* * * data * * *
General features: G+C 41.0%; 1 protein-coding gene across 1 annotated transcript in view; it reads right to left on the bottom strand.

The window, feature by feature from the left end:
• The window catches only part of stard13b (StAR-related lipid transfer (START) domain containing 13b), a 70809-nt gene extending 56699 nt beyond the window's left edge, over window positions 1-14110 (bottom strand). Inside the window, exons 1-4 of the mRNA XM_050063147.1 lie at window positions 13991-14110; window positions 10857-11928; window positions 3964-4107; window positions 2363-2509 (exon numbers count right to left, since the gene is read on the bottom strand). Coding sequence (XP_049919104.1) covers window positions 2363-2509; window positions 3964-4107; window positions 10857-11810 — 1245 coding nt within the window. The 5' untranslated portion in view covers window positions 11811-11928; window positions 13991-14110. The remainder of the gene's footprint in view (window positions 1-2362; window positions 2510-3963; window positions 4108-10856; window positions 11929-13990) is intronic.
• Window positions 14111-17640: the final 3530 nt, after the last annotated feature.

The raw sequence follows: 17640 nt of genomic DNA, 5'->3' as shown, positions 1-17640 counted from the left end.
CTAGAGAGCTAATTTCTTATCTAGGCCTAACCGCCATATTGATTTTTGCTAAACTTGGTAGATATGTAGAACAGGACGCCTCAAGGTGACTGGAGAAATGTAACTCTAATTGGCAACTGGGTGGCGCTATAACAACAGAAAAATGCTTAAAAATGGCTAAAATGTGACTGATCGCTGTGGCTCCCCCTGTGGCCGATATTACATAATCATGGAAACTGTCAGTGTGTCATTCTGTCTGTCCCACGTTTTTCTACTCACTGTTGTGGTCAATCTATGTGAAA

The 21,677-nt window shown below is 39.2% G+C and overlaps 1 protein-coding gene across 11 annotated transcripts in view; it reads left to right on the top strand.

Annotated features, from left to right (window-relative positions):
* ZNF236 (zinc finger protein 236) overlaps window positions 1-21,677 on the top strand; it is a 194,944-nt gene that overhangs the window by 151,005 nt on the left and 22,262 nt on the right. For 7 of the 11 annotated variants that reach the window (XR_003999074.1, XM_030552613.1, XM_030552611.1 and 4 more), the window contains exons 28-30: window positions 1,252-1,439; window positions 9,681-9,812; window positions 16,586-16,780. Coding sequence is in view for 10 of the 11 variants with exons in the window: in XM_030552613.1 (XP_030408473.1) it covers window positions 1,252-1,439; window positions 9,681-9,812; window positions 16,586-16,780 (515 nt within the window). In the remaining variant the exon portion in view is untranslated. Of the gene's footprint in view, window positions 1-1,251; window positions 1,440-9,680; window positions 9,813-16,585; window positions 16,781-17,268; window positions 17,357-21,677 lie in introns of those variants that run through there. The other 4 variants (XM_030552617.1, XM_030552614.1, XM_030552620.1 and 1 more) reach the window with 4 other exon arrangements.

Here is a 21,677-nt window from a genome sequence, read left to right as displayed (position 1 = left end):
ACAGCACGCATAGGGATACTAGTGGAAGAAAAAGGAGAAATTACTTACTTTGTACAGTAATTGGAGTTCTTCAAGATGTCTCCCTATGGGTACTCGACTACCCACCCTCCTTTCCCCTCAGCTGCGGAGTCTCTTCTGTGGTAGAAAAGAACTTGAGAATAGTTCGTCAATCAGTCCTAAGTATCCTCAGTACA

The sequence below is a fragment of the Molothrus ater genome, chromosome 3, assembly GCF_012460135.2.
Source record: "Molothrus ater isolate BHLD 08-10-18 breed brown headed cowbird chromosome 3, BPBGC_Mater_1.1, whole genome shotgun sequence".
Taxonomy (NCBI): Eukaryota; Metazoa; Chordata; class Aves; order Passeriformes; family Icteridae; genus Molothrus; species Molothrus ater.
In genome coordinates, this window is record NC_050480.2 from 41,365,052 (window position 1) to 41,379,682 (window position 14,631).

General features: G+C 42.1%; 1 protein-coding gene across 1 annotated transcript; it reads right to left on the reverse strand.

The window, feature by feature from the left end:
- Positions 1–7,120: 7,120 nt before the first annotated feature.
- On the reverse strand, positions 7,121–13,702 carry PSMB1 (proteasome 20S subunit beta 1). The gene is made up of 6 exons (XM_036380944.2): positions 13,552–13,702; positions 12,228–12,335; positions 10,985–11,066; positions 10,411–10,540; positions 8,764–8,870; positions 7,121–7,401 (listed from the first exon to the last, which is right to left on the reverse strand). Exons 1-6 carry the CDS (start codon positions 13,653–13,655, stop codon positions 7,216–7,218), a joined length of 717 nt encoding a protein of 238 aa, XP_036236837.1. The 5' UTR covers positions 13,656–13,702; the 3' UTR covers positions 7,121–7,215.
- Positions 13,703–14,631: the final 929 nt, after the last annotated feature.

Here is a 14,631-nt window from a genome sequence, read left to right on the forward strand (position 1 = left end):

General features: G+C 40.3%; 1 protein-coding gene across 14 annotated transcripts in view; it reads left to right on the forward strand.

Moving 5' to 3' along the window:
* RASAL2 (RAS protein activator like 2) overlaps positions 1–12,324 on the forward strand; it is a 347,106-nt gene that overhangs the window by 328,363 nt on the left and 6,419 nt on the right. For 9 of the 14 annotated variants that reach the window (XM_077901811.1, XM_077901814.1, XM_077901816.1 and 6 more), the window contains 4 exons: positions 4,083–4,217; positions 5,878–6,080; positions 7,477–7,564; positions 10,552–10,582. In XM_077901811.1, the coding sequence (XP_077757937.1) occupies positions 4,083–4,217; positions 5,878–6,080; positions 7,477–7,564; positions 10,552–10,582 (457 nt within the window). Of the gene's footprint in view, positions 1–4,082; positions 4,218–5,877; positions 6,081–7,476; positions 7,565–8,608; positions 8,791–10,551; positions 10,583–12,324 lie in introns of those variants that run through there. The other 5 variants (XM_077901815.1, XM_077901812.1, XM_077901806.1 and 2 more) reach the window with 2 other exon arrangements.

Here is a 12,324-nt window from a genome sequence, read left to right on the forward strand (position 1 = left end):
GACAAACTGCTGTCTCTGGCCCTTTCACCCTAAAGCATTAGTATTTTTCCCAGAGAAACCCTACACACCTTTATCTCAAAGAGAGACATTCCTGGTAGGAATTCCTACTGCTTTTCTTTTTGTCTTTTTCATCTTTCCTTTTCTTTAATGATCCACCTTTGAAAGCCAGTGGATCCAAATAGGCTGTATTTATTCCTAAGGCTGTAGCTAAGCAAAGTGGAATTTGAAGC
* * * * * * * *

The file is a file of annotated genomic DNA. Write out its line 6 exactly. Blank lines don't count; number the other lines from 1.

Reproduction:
CTAGAGAGCTAATTTCTTATCTAGGCCTAACCGCCATATTGATTTTTGCTAAACTTGGTAGATATGTAGAACAGGACGCCTCAAGGTGACTGGAGAAATGTAACTCTAATTGGCAACTGGGTGGCGCTATAACAACAGAAAAATGCTTAAAAATGGCTAAAATGTGACTGATCGCTGTGGCTCCCCCTGTGGCCGATATTACATAATCATGGAAACTGTCAGTGTGTCATTCTGTCTGTCCCACGTTTTTCTACTCACTGTTGTGGTCAATCTATGTGAAA